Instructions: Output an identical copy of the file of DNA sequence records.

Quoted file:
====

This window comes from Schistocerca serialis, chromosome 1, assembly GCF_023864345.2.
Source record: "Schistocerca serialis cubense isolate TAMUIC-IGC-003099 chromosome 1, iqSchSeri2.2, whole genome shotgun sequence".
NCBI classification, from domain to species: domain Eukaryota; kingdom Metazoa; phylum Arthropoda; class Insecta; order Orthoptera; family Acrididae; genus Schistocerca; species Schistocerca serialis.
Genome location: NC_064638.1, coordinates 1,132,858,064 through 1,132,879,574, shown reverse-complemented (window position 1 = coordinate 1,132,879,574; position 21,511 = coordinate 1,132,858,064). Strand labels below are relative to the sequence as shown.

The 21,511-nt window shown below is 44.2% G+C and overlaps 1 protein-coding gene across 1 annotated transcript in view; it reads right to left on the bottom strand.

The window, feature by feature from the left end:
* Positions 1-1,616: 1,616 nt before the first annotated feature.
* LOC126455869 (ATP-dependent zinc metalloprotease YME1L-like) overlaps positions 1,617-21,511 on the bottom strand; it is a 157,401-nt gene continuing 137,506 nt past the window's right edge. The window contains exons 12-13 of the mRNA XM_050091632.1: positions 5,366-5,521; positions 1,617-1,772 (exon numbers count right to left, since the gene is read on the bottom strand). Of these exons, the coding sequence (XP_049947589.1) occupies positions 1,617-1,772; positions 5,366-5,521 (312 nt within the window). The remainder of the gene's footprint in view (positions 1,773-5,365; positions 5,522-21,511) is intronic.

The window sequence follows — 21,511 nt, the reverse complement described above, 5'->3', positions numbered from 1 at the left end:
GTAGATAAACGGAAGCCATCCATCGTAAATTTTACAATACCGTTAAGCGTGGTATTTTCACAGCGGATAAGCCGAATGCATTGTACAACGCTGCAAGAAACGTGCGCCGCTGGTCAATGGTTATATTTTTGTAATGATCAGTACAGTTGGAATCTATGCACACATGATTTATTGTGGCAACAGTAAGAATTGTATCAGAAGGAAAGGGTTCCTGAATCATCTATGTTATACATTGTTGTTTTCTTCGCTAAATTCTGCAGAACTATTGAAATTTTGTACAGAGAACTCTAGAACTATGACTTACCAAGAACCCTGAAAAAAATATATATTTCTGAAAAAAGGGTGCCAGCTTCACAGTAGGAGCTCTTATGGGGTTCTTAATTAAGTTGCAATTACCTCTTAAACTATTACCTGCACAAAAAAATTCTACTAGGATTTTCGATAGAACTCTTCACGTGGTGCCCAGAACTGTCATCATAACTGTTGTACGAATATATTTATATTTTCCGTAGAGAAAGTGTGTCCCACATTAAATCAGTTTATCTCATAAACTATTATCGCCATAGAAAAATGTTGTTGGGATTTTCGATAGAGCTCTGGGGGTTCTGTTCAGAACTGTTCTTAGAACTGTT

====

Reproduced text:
This window comes from Schistocerca serialis, chromosome 1, assembly GCF_023864345.2.
Source record: "Schistocerca serialis cubense isolate TAMUIC-IGC-003099 chromosome 1, iqSchSeri2.2, whole genome shotgun sequence".
NCBI classification, from domain to species: domain Eukaryota; kingdom Metazoa; phylum Arthropoda; class Insecta; order Orthoptera; family Acrididae; genus Schistocerca; species Schistocerca serialis.
Genome location: NC_064638.1, coordinates 1,132,858,064 through 1,132,879,574, shown reverse-complemented (window position 1 = coordinate 1,132,879,574; position 21,511 = coordinate 1,132,858,064). Strand labels below are relative to the sequence as shown.

The 21,511-nt window shown below is 44.2% G+C and overlaps 1 protein-coding gene across 1 annotated transcript in view; it reads right to left on the bottom strand.

The window, feature by feature from the left end:
* Positions 1-1,616: 1,616 nt before the first annotated feature.
* LOC126455869 (ATP-dependent zinc metalloprotease YME1L-like) overlaps positions 1,617-21,511 on the bottom strand; it is a 157,401-nt gene continuing 137,506 nt past the window's right edge. The window contains exons 12-13 of the mRNA XM_050091632.1: positions 5,366-5,521; positions 1,617-1,772 (exon numbers count right to left, since the gene is read on the bottom strand). Of these exons, the coding sequence (XP_049947589.1) occupies positions 1,617-1,772; positions 5,366-5,521 (312 nt within the window). The remainder of the gene's footprint in view (positions 1,773-5,365; positions 5,522-21,511) is intronic.

The window sequence follows — 21,511 nt, the reverse complement described above, 5'->3', positions numbered from 1 at the left end:
GTAGATAAACGGAAGCCATCCATCGTAAATTTTACAATACCGTTAAGCGTGGTATTTTCACAGCGGATAAGCCGAATGCATTGTACAACGCTGCAAGAAACGTGCGCCGCTGGTCAATGGTTATATTTTTGTAATGATCAGTACAGTTGGAATCTATGCACACATGATTTATTGTGGCAACAGTAAGAATTGTATCAGAAGGAAAGGGTTCCTGAATCATCTATGTTATACATTGTTGTTTTCTTCGCTAAATTCTGCAGAACTATTGAAATTTTGTACAGAGAACTCTAGAACTATGACTTACCAAGAACCCTGAAAAAAATATATATTTCTGAAAAAAGGGTGCCAGCTTCACAGTAGGAGCTCTTATGGGGTTCTTAATTAAGTTGCAATTACCTCTTAAACTATTACCTGCACAAAAAAATTCTACTAGGATTTTCGATAGAACTCTTCACGTGGTGCCCAGAACTGTCATCATAACTGTTGTACGAATATATTTATATTTTCCGTAGAGAAAGTGTGTCCCACATTAAATCAGTTTATCTCATAAACTATTATCGCCATAGAAAAATGTTGTTGGGATTTTCGATAGAGCTCTGGGGGTTCTGTTCAGAACTGTTCTTAGAACTGTT